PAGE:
This chart looks back at all rookie quarterbacks since 2011 and compares their week one and two performances.
A photo finish. Down to the last hit of the game. Waiting anxiously as Hawkeye reveals if the ball was in or out. Sport is full of these make or break moments, fine lines between failure and glory. Sometimes though, the adrenaline gets pumping due to the sheer domination of a team or athlete. The infographic below, based on research by Sports Illustrated, looks at these winning margins – both in Rio and other selected records or achievements.
When the American cyclist Kristin Armstrong beat Russian Olga Zabelinskaya to gold in the women’s time trial, there was a mere 0.21 percent difference in their times. After over 44 hard fought minutes, less than 6 seconds separated them. Usain Bolt’s march to the ‘triple triple’ was also a tight affair with Justin Gatlin just 0.09 seconds behind Bolt after a stunning comeback from the Jamaican in the 100m final – a margin of 0.82 percent.
At the other end of the scale, in Rio, Poland’s Anita Wlodarczyk hammer threw her way to a new world record, leaving the competition without a hope – 5.5m ahead of the nearest challenger with a margin of 6.73 percent. The biggest margin selected for this infographic comes from outside the world of sport. Psy’s Gangnam Style enjoys a cushion of almost 26 percent as Youtube’s most viewed video.
This chart shows the percentage margin of victory from selected Olympic events and other global records/achievements:
Manchester United finally secured the signature of now world transfer record man Paul Pogba. United will pay Italian club Juventus Turin a grand total of 93.2 million British pounds for the French player’s services over the next five years – with the option of a one-year extension.
While the huge transfer fee will dominate the headlines, it is also interesting to note that Manchester United had Pogba on their books only four years ago. Back then, he couldn’t quite curry enough favour from Manager Sir Alex Ferguson and left under strained circumstances as a free agent – United eventually receiving 800,000 pounds after a tribunal. That makes for a loss of 92.4 million pounds.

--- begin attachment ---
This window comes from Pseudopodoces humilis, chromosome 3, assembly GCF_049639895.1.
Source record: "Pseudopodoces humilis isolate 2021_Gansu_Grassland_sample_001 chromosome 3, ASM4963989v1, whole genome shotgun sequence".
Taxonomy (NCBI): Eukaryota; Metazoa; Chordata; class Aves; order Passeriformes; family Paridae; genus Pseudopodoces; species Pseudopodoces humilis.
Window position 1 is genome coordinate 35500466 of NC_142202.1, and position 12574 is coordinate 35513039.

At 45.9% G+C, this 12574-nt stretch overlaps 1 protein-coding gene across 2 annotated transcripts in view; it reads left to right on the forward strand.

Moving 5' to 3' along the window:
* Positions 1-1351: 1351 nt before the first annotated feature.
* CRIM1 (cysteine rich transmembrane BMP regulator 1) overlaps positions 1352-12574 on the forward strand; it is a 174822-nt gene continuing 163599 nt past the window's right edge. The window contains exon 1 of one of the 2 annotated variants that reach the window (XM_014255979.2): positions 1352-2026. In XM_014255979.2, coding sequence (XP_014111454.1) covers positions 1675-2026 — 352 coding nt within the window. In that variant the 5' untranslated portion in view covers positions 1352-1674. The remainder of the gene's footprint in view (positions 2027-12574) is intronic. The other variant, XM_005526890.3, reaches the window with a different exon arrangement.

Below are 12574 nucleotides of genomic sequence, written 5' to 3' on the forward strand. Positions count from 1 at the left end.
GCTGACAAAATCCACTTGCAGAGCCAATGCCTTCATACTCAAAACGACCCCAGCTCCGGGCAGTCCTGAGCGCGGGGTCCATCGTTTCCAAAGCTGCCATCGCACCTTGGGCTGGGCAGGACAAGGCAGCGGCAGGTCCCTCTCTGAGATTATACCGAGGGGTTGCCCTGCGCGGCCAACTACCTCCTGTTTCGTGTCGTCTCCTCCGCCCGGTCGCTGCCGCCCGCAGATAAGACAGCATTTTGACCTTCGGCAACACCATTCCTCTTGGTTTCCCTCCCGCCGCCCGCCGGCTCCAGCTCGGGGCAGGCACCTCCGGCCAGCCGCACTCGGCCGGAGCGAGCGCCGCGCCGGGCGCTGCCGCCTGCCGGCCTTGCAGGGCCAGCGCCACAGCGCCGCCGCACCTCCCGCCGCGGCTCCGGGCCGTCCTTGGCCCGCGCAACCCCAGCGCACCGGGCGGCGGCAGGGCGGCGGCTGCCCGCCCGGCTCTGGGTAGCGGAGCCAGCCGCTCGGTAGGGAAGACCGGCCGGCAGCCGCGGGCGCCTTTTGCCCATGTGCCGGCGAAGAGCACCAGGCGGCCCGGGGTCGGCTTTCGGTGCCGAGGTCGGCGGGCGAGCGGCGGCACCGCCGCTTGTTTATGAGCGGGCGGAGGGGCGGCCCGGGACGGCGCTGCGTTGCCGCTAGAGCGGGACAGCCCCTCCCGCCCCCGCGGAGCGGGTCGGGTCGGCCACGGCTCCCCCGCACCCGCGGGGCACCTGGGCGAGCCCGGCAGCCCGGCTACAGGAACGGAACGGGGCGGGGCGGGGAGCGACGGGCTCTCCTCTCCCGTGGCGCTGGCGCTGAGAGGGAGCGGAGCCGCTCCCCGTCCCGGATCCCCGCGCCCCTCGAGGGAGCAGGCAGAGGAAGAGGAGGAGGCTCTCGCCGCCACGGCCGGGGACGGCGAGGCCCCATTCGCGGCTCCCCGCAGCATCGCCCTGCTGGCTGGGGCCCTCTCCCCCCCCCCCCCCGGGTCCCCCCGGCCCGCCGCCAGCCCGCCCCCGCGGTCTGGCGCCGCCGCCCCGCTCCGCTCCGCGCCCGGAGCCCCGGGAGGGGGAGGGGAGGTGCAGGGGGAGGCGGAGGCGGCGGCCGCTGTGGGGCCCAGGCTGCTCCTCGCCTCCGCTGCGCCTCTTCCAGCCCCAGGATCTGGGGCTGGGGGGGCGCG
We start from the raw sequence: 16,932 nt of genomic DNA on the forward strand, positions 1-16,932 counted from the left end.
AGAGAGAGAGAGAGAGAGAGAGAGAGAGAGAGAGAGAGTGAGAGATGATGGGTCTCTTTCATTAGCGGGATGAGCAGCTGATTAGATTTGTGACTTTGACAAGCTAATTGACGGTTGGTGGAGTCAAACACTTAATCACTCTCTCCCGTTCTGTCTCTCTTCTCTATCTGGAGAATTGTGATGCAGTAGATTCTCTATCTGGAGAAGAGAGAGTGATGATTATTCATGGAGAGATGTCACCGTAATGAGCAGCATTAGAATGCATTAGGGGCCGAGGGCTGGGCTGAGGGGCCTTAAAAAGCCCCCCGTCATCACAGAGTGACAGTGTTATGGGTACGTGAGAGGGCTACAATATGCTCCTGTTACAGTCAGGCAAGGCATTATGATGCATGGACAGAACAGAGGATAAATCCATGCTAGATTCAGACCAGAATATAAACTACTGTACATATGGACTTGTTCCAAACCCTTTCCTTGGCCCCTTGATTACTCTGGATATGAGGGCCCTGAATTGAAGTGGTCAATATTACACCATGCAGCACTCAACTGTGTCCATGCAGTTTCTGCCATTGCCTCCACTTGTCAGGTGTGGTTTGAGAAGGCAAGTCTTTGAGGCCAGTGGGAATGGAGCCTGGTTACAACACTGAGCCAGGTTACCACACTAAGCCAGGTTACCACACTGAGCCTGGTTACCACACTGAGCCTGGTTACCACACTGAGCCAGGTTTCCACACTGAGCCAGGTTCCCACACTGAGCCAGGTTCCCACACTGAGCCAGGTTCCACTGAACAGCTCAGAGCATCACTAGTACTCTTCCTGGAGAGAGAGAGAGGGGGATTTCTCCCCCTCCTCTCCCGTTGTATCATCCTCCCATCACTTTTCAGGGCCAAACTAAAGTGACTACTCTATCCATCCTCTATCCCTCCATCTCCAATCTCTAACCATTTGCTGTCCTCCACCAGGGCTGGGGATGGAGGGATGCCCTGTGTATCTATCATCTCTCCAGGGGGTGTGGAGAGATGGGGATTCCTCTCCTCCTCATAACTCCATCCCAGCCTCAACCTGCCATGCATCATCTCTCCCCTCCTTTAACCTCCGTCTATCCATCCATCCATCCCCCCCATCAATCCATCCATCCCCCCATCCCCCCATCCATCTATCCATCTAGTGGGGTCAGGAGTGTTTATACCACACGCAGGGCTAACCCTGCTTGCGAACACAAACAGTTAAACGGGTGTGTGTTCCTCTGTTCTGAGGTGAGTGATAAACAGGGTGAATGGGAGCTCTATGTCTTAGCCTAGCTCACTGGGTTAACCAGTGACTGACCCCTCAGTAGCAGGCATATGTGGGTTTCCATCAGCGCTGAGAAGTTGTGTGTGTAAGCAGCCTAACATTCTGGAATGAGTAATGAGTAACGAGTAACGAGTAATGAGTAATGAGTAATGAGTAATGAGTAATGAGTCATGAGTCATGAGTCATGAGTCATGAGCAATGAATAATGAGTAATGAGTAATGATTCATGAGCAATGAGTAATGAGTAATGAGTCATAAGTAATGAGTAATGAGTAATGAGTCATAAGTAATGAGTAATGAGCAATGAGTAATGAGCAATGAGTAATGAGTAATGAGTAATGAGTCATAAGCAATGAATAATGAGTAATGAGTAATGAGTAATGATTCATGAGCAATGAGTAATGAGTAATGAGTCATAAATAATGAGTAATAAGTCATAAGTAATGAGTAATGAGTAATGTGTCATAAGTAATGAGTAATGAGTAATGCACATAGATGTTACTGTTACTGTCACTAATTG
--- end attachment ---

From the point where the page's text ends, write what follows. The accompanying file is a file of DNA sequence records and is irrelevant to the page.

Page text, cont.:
Pogba isn’t the only player to return to his old stomping ground. Other high profile examples include Mats Hummels’ arrival back in Munich – also resulting in a loss of 28.7 million pounds after a seven year hiatus in Dortmund. Looking the other way, world cup winning goal scorer Mario Götze signed on a 22.1 million pound trip back to his first club this summer – the BVB this time appearing to have done better business, chalking up a 9.35 million pound profit.
This chart shows the transfer fees paid/received for selected players returning to their first senior level club.
England’s football team crashed out of Euro 2016 after a shock 2-1 loss to Iceland in the last 16 of the competition. England has a population of about 53 million and Iceland has a mere 330,000 inhabitants by comparison. Criticism of England’s players and managerial team immediately after the defeat was scathing.
The salary gap between Roy Hodgson, England’s coach and Lars Lagerbäck, Iceland’s joint-manager, is massive. Hodgson, who resigned in the wake of his country’s defeat, was paid about £4 million every year. Lars Lagerbäck who is managing Iceland gets paid about £360,000 annually by comparison.
This chart shows the annual salary of national football coaches at Euro 2016.